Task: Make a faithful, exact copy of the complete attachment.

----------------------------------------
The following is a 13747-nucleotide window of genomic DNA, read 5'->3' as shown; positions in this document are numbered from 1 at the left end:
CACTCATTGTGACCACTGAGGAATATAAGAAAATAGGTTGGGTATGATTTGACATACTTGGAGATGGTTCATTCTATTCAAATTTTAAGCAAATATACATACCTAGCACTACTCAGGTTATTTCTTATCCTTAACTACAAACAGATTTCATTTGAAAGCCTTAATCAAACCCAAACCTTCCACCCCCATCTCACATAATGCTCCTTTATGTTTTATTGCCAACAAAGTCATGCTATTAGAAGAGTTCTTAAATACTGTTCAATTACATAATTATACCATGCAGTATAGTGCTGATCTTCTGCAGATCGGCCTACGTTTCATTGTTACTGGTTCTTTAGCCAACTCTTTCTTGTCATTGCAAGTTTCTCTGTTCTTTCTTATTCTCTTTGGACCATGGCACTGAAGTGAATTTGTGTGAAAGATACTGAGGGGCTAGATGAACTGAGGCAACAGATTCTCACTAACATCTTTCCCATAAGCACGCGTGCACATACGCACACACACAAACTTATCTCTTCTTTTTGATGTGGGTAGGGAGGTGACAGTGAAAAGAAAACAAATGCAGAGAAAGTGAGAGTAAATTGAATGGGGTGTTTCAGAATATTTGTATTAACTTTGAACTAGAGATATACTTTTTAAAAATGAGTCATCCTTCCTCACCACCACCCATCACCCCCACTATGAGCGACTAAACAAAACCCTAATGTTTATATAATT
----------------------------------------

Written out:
The following is a 13747-nucleotide window of genomic DNA, read 5'->3' as shown; positions in this document are numbered from 1 at the left end:
CACTCATTGTGACCACTGAGGAATATAAGAAAATAGGTTGGGTATGATTTGACATACTTGGAGATGGTTCATTCTATTCAAATTTTAAGCAAATATACATACCTAGCACTACTCAGGTTATTTCTTATCCTTAACTACAAACAGATTTCATTTGAAAGCCTTAATCAAACCCAAACCTTCCACCCCCATCTCACATAATGCTCCTTTATGTTTTATTGCCAACAAAGTCATGCTATTAGAAGAGTTCTTAAATACTGTTCAATTACATAATTATACCATGCAGTATAGTGCTGATCTTCTGCAGATCGGCCTACGTTTCATTGTTACTGGTTCTTTAGCCAACTCTTTCTTGTCATTGCAAGTTTCTCTGTTCTTTCTTATTCTCTTTGGACCATGGCACTGAAGTGAATTTGTGTGAAAGATACTGAGGGGCTAGATGAACTGAGGCAACAGATTCTCACTAACATCTTTCCCATAAGCACGCGTGCACATACGCACACACACAAACTTATCTCTTCTTTTTGATGTGGGTAGGGAGGTGACAGTGAAAAGAAAACAAATGCAGAGAAAGTGAGAGTAAATTGAATGGGGTGTTTCAGAATATTTGTATTAACTTTGAACTAGAGATATACTTTTTAAAAATGAGTCATCCTTCCTCACCACCACCCATCACCCCCACTATGAGCGACTAAACAAAACCCTAATGTTTATATAATT